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Big or small, lies are lies

As children, we were taught that lying is bad and ‘honesty is the best policy’. We were reprimanded when we lied to our teachers or parents, and rewarded for speaking the truth. The habit of being truthful may have stuck with many of us for the better part of our early years. But as we grew up, we may have realised that life is complicated for absolute honesty.

At least in the world of grown-ups, it is fair to say that everybody lies. Even those of us who lead honest, respectable lives might admit to uttering white lies once in a while–perhaps to get out of a tight spot, to avoid embarrassment or to protect someone’s feelings. A study published by the American Psychological Association goes so far as to say that “lying is a fact of daily life”. The two-part study involved focus groups of college students and community members. “Participants in the community study, on the average, told a lie every day; participants in the college student study told two,” it says. The seriousness of these lies, however, is a different question. As the study itself points out, graver lies about important matters were fewer and far between.

It is safe to say that a majority of us lie about unimportant things on a regular basis. However, it might be harder for us to lie about important things, especially to those who are close to us, as it may come with severe consequences. There are, of course, exceptions to the norm. Some people feel the need to tell white lies often, even to their loved ones. They are identified as compulsive or pathological liars. While this is not a psychological condition per se and cannot be properly diagnosed, it may be the result of other conditions such as narcissistic or Borderline Personality Disorder (BPD).

It is easy to think smaller lies are “normal” and more acceptable. But scientists have discovered that every lie, small or big, causes changes in the brain. Says Dr B N Gangadhar, director of National Institute of Mental Health and Neurosciences (NIMHANS), “The guilt that comes with lying leads to stress. This leads to the excitement of amygdala–which is the emotional core of the brain–and as a result, a cascade of adverse reactions may occur in the body.”

While the stress brought about by minor everyday lies may not seem like much of a problem in the moment, it might affect our health in the long run.


Stress, as we know, affects the brain in several ways. And when a simple act of lying develops into a dishonest life, stress on the brain and the body multiplies too. A study conducted by the scholars of Harvard University and the University of California, Berkeley, explains what exactly happens. It reveals “Lying, being selfish, cheating, and engaging in infidelity are associated with a suite of negative health outcomes such as elevated heart rate, increased blood pressure, vasoconstriction, elevated cortisol, and a significant depletion of the brain regions needed for appropriate emotional and physiological regulation.”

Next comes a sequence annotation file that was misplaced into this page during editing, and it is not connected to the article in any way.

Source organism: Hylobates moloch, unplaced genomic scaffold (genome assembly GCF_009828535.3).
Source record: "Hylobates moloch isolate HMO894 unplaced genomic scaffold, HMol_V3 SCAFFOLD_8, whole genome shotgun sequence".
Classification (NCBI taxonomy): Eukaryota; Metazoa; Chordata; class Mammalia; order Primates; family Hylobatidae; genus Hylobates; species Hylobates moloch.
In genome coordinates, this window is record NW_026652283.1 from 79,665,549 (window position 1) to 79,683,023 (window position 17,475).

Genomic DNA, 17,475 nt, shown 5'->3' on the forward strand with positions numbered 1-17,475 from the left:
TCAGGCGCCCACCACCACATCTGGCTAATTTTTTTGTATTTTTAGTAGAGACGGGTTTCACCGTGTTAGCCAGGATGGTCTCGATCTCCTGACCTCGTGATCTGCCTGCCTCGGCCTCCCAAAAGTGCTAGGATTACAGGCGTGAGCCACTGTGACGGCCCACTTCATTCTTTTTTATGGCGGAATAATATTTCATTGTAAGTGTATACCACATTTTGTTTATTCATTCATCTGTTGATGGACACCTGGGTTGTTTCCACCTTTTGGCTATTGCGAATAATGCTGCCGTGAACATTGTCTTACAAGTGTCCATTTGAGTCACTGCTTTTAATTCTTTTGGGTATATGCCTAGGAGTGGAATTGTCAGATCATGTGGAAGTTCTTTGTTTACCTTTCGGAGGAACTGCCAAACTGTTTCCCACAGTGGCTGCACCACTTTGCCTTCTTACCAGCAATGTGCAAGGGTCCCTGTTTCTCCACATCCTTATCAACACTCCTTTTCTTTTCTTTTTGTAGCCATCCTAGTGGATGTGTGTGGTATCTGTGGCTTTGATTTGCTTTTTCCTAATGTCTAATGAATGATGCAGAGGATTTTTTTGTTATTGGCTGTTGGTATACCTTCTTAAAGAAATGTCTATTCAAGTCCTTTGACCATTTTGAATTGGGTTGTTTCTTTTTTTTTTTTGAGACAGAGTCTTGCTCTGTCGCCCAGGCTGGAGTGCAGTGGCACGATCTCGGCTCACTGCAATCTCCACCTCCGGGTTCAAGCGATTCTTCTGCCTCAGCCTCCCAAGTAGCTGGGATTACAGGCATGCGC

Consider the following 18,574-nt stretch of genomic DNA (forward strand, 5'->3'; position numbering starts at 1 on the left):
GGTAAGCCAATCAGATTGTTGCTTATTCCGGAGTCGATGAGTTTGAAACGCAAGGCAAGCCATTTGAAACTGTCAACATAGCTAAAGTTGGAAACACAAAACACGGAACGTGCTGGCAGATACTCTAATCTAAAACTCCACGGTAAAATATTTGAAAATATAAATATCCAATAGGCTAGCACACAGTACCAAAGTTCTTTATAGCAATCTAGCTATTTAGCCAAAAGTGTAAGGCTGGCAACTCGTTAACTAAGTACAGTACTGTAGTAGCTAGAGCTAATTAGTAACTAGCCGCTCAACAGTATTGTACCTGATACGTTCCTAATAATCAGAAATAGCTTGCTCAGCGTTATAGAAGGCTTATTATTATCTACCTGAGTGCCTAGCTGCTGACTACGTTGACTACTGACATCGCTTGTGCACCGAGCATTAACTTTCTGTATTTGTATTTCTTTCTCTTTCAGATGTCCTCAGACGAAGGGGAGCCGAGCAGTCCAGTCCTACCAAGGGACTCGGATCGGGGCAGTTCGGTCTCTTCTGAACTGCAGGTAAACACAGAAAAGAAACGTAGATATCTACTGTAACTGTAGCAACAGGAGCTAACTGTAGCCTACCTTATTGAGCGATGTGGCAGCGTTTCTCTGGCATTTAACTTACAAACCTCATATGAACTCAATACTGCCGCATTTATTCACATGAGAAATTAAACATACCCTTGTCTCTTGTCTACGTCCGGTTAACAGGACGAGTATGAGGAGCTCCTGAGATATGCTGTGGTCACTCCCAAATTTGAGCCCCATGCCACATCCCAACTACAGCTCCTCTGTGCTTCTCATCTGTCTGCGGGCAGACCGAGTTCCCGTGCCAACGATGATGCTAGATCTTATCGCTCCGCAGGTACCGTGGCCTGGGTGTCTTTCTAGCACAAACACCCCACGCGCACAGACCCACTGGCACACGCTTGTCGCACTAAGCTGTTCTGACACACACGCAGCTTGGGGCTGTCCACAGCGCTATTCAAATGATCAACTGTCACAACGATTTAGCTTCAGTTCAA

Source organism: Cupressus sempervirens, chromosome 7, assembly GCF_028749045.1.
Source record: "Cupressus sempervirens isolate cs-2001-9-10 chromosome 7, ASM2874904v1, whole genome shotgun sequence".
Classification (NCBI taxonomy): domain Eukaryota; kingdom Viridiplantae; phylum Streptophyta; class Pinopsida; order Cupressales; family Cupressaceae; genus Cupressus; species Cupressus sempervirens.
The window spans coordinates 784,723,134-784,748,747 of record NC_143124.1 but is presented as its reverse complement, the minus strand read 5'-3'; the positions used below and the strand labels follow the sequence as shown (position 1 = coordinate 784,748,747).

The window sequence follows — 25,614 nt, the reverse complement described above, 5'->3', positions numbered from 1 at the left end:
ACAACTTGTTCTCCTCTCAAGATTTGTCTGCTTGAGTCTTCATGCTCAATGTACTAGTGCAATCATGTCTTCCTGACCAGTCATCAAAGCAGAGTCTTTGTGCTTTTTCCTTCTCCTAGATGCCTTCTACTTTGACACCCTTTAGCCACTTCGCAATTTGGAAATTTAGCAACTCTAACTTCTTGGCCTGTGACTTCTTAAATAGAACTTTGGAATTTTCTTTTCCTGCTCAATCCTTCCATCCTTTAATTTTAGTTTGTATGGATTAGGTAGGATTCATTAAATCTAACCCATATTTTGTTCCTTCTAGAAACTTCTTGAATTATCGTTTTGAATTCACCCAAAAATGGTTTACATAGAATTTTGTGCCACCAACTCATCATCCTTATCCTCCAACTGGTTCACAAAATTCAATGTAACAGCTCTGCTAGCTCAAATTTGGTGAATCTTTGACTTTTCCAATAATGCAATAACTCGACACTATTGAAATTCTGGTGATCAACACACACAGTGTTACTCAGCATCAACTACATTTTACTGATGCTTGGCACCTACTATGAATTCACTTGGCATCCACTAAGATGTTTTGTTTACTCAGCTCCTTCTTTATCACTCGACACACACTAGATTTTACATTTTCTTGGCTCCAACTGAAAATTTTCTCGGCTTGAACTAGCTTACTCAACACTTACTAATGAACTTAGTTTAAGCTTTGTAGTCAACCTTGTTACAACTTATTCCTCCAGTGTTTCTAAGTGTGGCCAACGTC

The direct, long term consequences of habitual lying are yet to be found out. But we do know that individual effects such as high blood pressure, elevated heart rate and increased cortisol levels, in the long run, are quite detrimental to one’s health.

Moreover, some studies are now suggesting that when an individual engages in lying and other dishonest activities repeatedly over a period of time, the brain gets accustomed to such behaviour. With each lie and act of dishonesty, the brain is de-sensitised to the effects and eventually, such behaviour comes easy. This means the more we lie, the easier it becomes. As Dr Gangadhar points out, “Habitual lying makes a person insensitive to others and emotionally colder.”

Speaking the truth, helping others, and living a life of integrity are known to better one’s physical and mental health. Living a dishonest life, however, can actually get under one’s skin and affect one’s overall wellbeing. While the stress brought about by minor everyday lies may not seem like much of a problem in the moment, it might affect our health in the long run. And if telling little lies becomes a habit, the brain could end up adapting to it and we might risk losing our moral compass.

This may sound too drastic for some of us. We may think our little lies are too few to matter much. Truth is, one lie leads to another and before we know it, we will have told a whole bunch of lies to deal with one difficult situation. Maybe the next time we’re in a fix, we could try revisiting what we were taught as children. We could tell the truth and deal with the consequences, rather than lie and deal with the unrest and guilt that are likely to weigh us down. 

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